• You won’t even find a mention of behavioral profiles in the AddThis FAQ. There is a question, “What data does AddThis collect and why?” and the answer consists of a link to the AddThis privacy policy. Paragraph 17 of the privacy policy does discuss profile sharing. I guess it was too much trouble to provide a summary of the changes on the top of the page, or anything at all on the AddThis homepage (like “New!” next to the privacy policy link).

In this light, it’s hard to take Clearspring’s CEO seriously when he says to the Wall Street Journal that “This is very much a participatory system” for publishers.

Are they terrified that if they actually provide good disclosure, more publishers like AOL will freak out, either over privacy or uncompensated leakage of valuable profile data? Personally, I doubt that, but it’s all in how you handle it. One thing’s for sure: hiding the ball isn’t working.

Two more interesting questions to think about:

What about back-end processes? Front-end disclosure is important, but the rubber meets the road on the back-end where consumer profiles are used and shared in ways invisible to users. For AddThis, there’s a critical back-end privacy function of keeping email addresses (which are used extensively in the service) separate from behavioral profiles. If AddThis won’t invest in simple front-end disclosures, why should anyone feel assured that they are investing in robust back-end privacy processes?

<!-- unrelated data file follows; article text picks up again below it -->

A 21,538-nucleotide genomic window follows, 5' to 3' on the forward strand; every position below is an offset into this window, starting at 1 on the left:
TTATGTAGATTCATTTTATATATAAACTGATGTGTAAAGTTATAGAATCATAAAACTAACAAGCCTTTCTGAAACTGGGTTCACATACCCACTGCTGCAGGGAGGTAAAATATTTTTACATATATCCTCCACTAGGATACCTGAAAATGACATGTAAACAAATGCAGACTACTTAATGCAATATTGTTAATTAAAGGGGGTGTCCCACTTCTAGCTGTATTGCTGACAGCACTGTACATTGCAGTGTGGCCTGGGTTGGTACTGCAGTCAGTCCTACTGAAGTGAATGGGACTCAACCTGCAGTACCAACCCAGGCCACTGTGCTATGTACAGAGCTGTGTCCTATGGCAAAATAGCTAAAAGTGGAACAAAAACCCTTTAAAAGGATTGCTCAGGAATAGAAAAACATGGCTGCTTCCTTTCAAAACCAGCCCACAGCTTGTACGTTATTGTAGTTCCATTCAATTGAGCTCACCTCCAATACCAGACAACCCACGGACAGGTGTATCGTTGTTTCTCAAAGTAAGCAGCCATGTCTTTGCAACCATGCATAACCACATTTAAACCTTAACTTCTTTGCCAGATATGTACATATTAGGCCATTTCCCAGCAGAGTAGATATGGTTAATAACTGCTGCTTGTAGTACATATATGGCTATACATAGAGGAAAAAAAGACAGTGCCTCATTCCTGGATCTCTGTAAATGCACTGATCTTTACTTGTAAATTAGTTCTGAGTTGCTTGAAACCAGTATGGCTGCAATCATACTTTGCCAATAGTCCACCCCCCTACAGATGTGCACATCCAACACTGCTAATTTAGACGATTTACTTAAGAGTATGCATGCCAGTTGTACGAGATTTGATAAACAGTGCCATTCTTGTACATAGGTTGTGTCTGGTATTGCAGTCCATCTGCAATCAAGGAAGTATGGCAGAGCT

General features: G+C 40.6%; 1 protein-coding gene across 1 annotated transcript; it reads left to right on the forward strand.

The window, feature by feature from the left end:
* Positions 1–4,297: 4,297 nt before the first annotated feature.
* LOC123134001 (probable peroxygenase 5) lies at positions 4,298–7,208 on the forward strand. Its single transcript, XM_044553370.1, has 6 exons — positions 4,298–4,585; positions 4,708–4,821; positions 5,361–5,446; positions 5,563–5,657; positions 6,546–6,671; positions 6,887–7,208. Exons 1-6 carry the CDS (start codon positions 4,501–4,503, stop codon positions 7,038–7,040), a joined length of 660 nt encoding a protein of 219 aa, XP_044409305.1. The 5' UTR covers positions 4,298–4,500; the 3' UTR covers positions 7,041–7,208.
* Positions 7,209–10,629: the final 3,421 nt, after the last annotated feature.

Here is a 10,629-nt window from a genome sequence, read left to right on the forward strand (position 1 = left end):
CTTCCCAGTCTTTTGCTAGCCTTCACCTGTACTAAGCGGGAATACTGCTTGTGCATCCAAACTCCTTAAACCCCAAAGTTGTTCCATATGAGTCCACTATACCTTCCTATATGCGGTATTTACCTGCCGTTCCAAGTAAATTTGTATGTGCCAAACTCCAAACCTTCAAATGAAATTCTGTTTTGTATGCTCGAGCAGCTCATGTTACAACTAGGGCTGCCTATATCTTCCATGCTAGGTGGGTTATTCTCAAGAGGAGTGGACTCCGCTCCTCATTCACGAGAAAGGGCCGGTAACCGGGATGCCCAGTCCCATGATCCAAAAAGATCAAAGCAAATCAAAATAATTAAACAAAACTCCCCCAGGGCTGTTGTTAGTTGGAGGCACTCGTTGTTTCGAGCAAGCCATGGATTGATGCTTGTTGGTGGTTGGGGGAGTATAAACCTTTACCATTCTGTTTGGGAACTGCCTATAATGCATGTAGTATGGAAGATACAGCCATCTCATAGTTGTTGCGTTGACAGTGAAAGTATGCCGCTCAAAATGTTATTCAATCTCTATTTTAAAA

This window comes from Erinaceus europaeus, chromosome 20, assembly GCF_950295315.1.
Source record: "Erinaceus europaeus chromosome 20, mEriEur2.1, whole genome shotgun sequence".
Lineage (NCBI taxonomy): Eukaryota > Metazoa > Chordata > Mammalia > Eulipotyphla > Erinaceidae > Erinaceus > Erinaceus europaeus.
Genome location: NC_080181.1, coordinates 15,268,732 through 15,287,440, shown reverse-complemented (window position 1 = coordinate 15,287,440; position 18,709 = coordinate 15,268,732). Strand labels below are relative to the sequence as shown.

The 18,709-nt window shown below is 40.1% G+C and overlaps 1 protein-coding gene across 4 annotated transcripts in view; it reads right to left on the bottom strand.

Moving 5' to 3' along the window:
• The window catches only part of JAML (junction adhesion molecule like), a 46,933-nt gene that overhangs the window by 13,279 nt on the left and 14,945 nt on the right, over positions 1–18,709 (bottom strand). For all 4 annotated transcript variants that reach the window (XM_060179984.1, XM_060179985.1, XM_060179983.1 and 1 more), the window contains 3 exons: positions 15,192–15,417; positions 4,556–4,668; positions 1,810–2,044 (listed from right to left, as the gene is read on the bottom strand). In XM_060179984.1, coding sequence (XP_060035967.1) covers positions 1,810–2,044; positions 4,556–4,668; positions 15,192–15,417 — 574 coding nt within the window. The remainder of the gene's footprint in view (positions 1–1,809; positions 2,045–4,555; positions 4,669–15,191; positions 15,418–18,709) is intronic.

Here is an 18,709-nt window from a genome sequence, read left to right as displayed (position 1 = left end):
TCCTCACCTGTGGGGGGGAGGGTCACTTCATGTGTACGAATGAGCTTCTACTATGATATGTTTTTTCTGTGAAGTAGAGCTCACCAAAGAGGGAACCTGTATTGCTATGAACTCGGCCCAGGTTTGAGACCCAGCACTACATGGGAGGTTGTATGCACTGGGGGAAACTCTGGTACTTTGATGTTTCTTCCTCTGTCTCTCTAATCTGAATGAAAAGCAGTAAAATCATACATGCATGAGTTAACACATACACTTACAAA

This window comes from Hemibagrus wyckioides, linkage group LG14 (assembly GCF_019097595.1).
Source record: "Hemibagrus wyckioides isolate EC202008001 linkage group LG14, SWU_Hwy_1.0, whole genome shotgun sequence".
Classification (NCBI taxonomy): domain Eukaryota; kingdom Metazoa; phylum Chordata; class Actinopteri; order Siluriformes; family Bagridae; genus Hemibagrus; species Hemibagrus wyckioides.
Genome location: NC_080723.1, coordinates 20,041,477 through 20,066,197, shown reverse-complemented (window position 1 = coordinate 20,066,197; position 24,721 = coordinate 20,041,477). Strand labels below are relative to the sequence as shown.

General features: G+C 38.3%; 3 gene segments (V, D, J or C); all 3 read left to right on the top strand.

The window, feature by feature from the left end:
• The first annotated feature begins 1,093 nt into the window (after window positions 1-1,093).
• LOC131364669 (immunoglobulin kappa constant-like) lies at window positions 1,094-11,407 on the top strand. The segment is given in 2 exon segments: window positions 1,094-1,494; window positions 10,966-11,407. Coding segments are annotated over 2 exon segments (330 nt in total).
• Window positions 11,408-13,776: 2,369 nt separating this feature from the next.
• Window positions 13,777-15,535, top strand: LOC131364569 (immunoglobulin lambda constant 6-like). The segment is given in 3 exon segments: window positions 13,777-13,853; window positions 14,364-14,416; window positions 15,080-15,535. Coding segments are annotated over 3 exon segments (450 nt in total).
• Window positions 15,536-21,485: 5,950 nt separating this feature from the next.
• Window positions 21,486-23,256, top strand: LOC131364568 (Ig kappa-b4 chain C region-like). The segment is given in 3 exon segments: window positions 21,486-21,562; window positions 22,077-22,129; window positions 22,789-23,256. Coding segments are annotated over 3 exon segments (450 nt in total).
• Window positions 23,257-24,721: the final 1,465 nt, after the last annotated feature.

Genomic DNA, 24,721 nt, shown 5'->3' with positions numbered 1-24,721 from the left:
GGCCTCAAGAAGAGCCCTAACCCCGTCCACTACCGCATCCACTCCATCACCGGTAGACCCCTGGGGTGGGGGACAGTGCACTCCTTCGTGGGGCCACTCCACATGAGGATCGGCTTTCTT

Where will the NAI come out? I’ve been told that Clearspring is in the process of applying for NAI membership. Can the NAI admit Clearspring with a deeply flawed privacy framework, particularly since publisher-to-consumer disclosure is a principle that the NAI vowed to enforce more strongly in 2010? Is it consistent with NAI policies for NAI members to purchase and use Clearspring’s tainted data, as Media6Degrees apparently may already doing?